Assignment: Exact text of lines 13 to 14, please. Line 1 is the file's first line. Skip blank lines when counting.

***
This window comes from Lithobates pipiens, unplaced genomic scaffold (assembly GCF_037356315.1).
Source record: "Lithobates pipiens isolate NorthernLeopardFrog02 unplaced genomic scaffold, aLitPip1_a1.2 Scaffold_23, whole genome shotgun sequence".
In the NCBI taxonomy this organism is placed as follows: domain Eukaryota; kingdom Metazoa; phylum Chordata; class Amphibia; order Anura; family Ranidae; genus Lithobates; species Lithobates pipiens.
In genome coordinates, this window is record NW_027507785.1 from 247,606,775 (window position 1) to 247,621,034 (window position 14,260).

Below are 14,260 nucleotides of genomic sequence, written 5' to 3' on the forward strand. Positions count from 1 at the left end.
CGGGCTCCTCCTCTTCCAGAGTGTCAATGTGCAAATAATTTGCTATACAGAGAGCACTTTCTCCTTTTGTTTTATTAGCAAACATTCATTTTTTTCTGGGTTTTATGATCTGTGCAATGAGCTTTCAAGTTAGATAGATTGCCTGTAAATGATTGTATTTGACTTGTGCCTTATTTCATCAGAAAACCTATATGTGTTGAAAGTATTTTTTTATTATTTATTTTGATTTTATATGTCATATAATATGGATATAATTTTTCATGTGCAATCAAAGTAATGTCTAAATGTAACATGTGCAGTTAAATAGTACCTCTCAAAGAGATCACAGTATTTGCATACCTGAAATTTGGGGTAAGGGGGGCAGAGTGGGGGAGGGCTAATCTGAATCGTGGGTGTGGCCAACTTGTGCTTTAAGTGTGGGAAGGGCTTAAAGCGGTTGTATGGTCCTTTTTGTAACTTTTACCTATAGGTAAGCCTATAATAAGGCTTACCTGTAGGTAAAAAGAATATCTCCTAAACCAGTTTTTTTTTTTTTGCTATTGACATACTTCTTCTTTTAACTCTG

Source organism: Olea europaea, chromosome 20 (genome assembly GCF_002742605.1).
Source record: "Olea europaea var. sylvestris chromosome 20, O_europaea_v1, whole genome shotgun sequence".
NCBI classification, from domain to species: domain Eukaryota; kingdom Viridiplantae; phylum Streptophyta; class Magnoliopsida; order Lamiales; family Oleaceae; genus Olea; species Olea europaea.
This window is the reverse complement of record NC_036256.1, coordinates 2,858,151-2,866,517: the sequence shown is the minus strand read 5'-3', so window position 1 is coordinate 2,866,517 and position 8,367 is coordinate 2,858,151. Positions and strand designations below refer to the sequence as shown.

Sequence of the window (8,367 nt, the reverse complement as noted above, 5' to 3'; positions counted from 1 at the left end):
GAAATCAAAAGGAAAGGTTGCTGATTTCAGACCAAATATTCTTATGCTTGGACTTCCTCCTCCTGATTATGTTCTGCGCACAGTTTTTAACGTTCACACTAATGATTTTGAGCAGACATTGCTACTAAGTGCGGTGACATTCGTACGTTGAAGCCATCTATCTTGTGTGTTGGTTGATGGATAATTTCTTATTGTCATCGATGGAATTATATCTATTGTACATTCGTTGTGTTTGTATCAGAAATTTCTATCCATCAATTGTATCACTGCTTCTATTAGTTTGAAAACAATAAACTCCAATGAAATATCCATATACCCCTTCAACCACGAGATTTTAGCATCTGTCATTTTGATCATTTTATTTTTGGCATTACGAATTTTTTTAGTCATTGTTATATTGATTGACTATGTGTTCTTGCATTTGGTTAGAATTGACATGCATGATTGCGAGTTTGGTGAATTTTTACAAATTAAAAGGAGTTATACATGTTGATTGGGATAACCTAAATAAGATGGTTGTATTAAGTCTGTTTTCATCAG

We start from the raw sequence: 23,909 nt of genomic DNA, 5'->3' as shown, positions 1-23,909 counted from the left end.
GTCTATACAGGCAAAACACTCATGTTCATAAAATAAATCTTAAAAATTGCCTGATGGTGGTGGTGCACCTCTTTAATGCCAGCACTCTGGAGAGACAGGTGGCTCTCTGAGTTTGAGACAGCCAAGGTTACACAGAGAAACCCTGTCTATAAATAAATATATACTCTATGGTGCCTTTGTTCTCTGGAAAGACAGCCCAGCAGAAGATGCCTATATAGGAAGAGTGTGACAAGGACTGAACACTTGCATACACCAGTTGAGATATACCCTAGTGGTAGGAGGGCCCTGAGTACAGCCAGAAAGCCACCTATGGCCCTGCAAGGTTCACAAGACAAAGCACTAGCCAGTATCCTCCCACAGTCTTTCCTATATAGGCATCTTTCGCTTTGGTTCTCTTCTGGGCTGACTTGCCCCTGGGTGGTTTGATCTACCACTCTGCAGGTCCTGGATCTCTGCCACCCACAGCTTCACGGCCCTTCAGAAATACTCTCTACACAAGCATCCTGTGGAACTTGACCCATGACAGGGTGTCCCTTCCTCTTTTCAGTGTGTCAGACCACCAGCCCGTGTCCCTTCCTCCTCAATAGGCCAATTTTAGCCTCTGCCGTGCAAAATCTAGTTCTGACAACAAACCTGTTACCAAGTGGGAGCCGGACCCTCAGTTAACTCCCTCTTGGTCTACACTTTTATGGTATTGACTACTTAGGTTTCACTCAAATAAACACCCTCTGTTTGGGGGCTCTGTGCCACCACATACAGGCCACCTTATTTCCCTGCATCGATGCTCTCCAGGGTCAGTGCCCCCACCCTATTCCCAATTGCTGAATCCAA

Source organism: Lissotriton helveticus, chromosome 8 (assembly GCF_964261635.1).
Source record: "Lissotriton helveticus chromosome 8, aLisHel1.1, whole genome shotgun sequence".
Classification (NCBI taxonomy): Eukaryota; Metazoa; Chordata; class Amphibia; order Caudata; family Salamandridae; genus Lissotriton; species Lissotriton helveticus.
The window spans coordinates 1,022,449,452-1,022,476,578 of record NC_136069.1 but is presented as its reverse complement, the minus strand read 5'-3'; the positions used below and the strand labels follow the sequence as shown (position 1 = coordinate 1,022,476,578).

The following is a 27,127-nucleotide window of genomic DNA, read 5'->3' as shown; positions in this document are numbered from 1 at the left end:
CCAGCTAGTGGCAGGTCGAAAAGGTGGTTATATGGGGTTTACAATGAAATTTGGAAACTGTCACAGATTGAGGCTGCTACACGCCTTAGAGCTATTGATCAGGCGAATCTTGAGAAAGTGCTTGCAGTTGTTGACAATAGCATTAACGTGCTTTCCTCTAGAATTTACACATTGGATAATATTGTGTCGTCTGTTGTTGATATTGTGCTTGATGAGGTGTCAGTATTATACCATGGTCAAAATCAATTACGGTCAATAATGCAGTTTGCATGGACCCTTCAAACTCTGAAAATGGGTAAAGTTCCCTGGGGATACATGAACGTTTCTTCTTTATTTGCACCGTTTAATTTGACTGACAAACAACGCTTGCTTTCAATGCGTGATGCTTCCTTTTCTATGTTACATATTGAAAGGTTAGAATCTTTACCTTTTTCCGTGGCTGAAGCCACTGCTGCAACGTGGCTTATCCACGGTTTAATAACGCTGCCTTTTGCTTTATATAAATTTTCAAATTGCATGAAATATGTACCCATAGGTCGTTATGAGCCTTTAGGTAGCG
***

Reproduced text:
We start from the raw sequence: 23,909 nt of genomic DNA, 5'->3' as shown, positions 1-23,909 counted from the left end.
GTCTATACAGGCAAAACACTCATGTTCATAAAATAAATCTTAAAAATTGCCTGATGGTGGTGGTGCACCTCTTTAATGCCAGCACTCTGGAGAGACAGGTGGCTCTCTGAGTTTGAGACAGCCAAGGTTACACAGAGAAACCCTGTCTATAAATAAATATATACTCTATGGTGCCTTTGTTCTCTGGAAAGACAGCCCAGCAGAAGATGCCTATATAGGAAGAGTGTGACAAGGACTGAACACTTGCATACACCAGTTGAGATATACCCTAGTGGTAGGAGGGCCCTGAGTACAGCCAGAAAGCCACCTATGGCCCTGCAAGGTTCACAAGACAAAGCACTAGCCAGTATCCTCCCACAGTCTTTCCTATATAGGCATCTTTCGCTTTGGTTCTCTTCTGGGCTGACTTGCCCCTGGGTGGTTTGATCTACCACTCTGCAGGTCCTGGATCTCTGCCACCCACAGCTTCACGGCCCTTCAGAAATACTCTCTACACAAGCATCCTGTGGAACTTGACCCATGACAGGGTGTCCCTTCCTCTTTTCAGTGTGTCAGACCACCAGCCCGTGTCCCTTCCTCCTCAATAGGCCAATTTTAGCCTCTGCCGTGCAAAATCTAGTTCTGACAACAAACCTGTTACCAAGTGGGAGCCGGACCCTCAGTTAACTCCCTCTTGGTCTACACTTTTATGGTATTGACTACTTAGGTTTCACTCAAATAAACACCCTCTGTTTGGGGGCTCTGTGCCACCACATACAGGCCACCTTATTTCCCTGCATCGATGCTCTCCAGGGTCAGTGCCCCCACCCTATTCCCAATTGCTGAATCCAA